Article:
And the same goes when mounting it: You must first rotate the focus ring, and the front threads to infinity, until you can engage the hood bayonet mount. I usually leave the hood mounted extended, also when in storage.
To more easily be able to remove the lens cap inside the hood, I have used a DIY trick to glue some plastic grips onto the centre grip sections of the cap:
The focus ring rotation is very well dampened, and is a joy to use. It rotates a full 270°, which is quite a generous. There are plenty of distance markings on the focus scale, and they appear to be accurate. Still, focusing manually is not easy, and you must take great care to get the best focus, at both long and short focus distances alike.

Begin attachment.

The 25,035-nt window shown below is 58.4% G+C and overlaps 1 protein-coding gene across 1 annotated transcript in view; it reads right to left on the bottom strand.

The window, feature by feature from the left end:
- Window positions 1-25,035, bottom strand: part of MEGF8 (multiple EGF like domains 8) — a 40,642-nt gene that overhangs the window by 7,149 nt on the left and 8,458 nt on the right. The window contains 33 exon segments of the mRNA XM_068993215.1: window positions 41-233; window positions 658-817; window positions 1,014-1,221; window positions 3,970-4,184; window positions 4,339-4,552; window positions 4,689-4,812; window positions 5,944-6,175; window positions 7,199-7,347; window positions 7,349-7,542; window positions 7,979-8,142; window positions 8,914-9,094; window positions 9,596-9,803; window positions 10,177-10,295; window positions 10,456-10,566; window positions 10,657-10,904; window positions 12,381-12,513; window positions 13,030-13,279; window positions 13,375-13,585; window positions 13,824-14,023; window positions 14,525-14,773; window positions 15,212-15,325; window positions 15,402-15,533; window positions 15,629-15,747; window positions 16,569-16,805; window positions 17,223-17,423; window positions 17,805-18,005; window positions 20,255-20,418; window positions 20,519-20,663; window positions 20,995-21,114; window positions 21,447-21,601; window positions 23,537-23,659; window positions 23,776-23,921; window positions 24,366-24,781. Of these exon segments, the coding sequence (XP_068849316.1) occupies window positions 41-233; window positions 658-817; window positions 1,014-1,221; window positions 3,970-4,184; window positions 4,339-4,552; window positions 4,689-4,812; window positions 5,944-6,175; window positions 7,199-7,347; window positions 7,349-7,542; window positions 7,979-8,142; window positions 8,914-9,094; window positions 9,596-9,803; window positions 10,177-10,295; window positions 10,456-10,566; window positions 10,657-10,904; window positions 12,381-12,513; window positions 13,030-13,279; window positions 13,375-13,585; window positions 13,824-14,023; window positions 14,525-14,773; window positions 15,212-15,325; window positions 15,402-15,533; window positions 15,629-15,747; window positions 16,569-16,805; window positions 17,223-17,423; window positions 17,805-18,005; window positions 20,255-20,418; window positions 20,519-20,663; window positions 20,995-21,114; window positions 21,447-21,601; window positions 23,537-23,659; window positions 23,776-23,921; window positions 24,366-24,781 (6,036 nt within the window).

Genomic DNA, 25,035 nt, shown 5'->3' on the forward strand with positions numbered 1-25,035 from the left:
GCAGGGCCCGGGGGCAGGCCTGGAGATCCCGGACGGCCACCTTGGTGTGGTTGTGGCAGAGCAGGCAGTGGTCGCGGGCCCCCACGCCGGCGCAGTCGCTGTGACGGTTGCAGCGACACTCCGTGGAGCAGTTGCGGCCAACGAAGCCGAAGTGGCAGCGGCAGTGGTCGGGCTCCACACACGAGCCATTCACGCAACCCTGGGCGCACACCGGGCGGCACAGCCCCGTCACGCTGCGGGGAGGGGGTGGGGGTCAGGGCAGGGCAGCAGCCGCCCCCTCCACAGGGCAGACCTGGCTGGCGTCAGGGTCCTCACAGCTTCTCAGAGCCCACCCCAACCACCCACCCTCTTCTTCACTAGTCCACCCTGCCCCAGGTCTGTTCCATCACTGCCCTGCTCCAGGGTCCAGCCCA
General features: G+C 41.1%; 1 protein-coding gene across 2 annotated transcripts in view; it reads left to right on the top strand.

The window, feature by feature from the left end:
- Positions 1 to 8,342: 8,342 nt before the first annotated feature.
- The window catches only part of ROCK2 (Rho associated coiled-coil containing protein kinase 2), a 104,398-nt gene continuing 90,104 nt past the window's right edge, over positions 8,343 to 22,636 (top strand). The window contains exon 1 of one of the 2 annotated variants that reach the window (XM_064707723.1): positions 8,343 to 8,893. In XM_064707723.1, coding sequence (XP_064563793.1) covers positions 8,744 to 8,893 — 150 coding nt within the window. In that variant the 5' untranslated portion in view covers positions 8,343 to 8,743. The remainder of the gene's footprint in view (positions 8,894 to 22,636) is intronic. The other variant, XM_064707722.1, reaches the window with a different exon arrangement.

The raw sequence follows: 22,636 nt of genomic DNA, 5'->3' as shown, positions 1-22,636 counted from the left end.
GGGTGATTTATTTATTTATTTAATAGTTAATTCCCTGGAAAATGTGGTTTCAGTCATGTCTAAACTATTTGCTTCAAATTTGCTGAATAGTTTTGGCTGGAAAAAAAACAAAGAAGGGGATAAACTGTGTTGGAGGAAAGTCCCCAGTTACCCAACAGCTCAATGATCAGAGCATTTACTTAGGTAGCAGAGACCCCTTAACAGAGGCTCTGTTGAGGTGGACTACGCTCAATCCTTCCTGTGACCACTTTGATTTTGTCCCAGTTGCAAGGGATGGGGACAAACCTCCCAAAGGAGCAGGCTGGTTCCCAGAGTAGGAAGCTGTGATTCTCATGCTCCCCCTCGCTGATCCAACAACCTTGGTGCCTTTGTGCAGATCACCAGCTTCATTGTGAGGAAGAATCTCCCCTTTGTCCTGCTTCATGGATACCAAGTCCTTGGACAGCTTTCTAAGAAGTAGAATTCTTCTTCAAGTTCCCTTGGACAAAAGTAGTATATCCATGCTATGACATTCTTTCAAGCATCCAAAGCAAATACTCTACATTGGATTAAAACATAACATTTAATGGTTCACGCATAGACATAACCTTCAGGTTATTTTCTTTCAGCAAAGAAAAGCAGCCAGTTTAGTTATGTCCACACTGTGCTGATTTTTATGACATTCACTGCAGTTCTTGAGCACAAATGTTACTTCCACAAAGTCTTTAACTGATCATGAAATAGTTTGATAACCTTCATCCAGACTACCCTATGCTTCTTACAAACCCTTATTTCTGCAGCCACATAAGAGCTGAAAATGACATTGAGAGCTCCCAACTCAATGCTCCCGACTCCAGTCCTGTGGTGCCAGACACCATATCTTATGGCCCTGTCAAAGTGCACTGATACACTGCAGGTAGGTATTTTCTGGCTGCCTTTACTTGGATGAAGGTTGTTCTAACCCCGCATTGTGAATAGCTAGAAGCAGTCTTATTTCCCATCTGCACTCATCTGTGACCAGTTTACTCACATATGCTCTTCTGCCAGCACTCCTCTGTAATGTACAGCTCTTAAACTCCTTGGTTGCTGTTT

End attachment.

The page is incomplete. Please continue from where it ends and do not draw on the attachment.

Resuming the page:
The fact that the front of the lens rotates with the focus ring is a bit unusual these days, and appears a bit retro, even. It is not a problem for me, but if you prefer using polarized filters, it may be a problem, as you must re-rotate the filter every time you change the focus.
When focusing closer, the whole front section of the lens extends, by as much as about 8mm in macro mode.
The lens does have electronic contacts, surprisingly, since you can't control anything from the camera anyway. The electronic contacts just serve to inform the camera of the focal length and the aperture. Further, it also communicates the approximate focus setting (close to infinity, close to macro), so that the camera will discover if you are rotating the focus ring, possibly bringing up the magnified focus assist view, if you have configured the camera to do so.
The fact that the focal length is communicated is also good news for those using Olympus cameras. This enables the camera to use the In-camera image stabilization (IBIS) properly, which is very important for a long lens like this.